Greg Ferro: I’m going to make a note of that and call you up when it never happens.

Andrew Schmitt The future is here, it’s just not evenly distributed. People are using that but in most cases, it’s not going to work because you’re not going to get the tools that you need to be able to debug and manage a network but if you look at someone like Microsoft, the way their hooking up their data centers in all of the big cities in the United States. If it’s 40 to 50 kilometers, indeed, they’ve completely eliminated the need for external optical transport equipment and they’re using pluggable optics but once they need to start going longer distances, then they move to the more traditional model. So, there’s cases where it does make sense to take this approach, but these are people who have essentially infinite layer two network management experience, yet they’re still externalizing and pushing the optical transport gear into a discrete function.

Greg Ferro: Okay. So, what you’re saying is for today, it makes sense to have optical devices with optical software, optical control planes that are optimized for that purpose and while we might drop an optical interface in to a router to simplify short hole but the long haul, it still makes sense to have them separated?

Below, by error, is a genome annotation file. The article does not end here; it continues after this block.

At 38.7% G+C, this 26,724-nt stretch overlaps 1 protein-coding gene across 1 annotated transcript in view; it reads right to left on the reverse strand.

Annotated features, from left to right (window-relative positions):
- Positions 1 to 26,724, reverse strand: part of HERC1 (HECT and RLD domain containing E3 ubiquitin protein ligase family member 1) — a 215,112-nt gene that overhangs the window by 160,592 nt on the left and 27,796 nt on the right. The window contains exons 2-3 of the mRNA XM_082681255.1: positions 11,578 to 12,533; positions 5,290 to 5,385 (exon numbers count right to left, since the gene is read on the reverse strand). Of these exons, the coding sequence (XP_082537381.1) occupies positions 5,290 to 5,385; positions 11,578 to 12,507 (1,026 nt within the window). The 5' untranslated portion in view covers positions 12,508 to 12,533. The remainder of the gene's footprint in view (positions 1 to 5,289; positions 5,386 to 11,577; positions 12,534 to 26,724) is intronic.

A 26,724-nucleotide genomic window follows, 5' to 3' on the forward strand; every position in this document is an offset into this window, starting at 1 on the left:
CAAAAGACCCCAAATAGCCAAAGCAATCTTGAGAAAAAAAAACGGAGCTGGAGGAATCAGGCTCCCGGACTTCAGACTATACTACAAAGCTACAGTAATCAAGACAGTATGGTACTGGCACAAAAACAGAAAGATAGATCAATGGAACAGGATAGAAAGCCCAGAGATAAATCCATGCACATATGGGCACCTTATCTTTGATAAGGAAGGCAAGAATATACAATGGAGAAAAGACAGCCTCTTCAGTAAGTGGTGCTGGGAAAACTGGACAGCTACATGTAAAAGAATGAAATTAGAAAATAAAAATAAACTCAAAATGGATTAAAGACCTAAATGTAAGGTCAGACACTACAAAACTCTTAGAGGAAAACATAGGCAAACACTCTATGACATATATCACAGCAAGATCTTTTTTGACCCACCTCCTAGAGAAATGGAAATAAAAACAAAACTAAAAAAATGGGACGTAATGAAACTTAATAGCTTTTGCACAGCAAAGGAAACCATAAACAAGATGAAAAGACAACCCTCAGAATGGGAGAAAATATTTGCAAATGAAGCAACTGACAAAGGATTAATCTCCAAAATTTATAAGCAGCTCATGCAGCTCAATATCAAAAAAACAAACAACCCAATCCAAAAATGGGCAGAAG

Scott Wilkinson: In a lot of cases, yeah. I ended up writing a white paper on this because you gotta ask the question so many times and the conclusion was that there are cases, like Andrew mentioned, what Microsoft is doing where it will make sense but if you’re talking about doing a data center connect with multiple WDM connections, a lot of times, you’re going to want to keep those separate. In fact, most times, I would say you want to keep those separate.

Greg Ferro: Well, partly that’s a failure and it’s also an operation issue when, to my mind, the sufficient divergence in optical operations from IP operations that mixing those skill sets together, there’s no coherence. It doesn’t make sense.

Scott Wilkinson: That’s absolutely true.

Greg Ferro: But there is a time, what we’ve also seen is that 10 years ago, 15 years ago, when MPLS hit the market, people who did MPLS didn’t know how to spell IP. They only did MPLS and yet, over the last 15 years, we’ve seen that market converge where MPLS is now a commodity skill. When you go and do your basic training, you get to start learning MPLS form day one. It’s not a mystic incantation that you learn as an advanced magician.

Scott Wilkinson: Right and I think this is one of the, I would say, a mistake that a lot of people make. I know we’re going to talk about at some point, things like white boxes. When you look at ethernet versus IP MPLS versus white box switching and routing, everybody says, “Well, look how all of these things have gone from being separate things to being together.” And I would agree with that because they’re all packet based devices that can be done on a chip. They all have a similar underpinning to them and as Andrew mentioned earlier, when you start talking about optical, you’ve got to respect the physical layer that those guys don’t have to worry about and so, you’re talking about a completely different type of technology. It’s like saying that you’re going to integrate the radio frequency transmitters on microwave towers into the devices that switch cellphone calls. They’re just such completely different technologies. I agree they’re always next to each other but you’re never going to have somebody who understands both of those at that level.